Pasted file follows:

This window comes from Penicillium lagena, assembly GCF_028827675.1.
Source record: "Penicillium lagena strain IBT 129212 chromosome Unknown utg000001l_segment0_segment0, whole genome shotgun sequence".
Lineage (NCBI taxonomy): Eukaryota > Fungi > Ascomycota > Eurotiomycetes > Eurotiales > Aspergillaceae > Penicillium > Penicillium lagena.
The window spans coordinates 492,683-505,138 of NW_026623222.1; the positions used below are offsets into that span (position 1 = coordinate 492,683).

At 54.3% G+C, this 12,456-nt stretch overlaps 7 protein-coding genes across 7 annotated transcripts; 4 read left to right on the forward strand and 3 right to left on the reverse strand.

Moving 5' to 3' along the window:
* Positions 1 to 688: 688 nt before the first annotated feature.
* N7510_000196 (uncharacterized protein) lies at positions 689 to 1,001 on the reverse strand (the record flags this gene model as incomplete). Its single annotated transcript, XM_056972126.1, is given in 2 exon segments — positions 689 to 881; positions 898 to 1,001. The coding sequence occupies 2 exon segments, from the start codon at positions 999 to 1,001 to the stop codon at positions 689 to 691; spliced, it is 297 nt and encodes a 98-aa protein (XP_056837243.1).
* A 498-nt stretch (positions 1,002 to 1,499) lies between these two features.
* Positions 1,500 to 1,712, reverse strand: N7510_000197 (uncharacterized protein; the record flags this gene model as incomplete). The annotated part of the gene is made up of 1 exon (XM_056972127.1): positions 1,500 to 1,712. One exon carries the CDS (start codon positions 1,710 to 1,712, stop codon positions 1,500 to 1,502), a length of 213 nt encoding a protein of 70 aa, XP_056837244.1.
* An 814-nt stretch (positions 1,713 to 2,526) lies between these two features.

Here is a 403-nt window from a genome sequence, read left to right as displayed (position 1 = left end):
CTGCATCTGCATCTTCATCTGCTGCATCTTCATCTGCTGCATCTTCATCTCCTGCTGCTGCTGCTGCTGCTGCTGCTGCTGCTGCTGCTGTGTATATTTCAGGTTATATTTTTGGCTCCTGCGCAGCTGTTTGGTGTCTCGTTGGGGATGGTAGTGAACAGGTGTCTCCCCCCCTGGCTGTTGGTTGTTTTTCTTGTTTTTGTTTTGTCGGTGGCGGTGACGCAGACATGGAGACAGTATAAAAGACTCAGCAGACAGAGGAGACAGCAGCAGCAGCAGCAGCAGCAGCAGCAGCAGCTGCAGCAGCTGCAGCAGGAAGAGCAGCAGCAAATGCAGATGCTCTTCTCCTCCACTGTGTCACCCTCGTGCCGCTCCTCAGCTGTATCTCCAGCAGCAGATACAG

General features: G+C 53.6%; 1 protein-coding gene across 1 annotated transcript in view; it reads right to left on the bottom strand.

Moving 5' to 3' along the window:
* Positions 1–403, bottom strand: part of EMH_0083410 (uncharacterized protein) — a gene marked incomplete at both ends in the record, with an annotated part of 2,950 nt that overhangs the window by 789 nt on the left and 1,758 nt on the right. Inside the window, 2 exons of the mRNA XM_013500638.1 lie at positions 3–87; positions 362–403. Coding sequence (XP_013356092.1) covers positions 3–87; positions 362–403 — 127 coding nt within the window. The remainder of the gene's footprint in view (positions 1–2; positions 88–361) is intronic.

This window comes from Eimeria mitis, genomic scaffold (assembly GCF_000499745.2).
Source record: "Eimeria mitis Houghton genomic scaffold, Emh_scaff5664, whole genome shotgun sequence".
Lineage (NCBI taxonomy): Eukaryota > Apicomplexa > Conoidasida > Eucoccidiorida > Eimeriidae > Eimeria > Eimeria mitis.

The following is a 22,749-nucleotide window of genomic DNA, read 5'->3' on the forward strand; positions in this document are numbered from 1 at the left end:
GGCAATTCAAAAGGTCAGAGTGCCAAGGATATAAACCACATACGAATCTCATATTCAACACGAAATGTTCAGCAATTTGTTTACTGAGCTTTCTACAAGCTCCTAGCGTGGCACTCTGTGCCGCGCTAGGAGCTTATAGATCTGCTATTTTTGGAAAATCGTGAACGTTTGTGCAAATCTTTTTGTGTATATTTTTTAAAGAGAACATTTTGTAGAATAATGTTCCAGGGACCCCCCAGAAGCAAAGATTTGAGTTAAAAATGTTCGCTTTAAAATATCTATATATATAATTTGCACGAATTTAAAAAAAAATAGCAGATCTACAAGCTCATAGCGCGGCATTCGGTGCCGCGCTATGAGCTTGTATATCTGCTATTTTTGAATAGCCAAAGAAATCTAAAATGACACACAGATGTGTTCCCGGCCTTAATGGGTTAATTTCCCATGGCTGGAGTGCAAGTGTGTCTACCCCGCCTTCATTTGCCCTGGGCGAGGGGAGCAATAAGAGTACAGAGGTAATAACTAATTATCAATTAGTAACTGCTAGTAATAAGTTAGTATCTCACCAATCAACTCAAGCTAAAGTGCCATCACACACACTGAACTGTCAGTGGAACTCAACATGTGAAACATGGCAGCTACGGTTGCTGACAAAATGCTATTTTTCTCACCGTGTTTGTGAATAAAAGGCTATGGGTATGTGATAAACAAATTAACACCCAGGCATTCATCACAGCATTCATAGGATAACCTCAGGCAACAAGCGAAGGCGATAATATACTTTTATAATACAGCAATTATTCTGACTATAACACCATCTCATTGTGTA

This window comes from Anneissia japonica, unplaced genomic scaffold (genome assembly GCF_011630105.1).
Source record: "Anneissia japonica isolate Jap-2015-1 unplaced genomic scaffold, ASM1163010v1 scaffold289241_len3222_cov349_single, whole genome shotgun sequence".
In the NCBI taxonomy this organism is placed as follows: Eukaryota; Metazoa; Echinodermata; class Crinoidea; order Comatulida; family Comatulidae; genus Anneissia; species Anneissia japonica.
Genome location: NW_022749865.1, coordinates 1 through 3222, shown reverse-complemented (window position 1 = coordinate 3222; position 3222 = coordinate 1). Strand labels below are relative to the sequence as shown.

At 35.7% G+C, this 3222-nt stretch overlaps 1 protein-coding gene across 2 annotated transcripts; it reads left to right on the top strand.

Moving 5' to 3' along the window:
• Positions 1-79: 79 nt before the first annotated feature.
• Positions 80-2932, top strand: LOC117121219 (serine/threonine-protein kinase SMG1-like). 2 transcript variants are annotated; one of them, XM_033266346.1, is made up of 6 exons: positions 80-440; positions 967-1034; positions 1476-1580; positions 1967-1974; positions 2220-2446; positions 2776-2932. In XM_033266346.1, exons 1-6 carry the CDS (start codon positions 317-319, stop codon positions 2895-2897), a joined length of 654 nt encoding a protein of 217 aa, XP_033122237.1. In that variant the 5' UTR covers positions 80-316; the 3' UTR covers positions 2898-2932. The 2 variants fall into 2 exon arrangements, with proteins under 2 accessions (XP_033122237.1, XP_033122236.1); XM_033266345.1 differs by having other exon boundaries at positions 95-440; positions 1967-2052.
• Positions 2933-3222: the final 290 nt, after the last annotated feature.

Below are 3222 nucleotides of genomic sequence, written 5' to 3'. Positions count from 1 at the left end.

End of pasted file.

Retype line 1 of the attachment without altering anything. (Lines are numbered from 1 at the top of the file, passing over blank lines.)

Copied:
This window comes from Penicillium lagena, assembly GCF_028827675.1.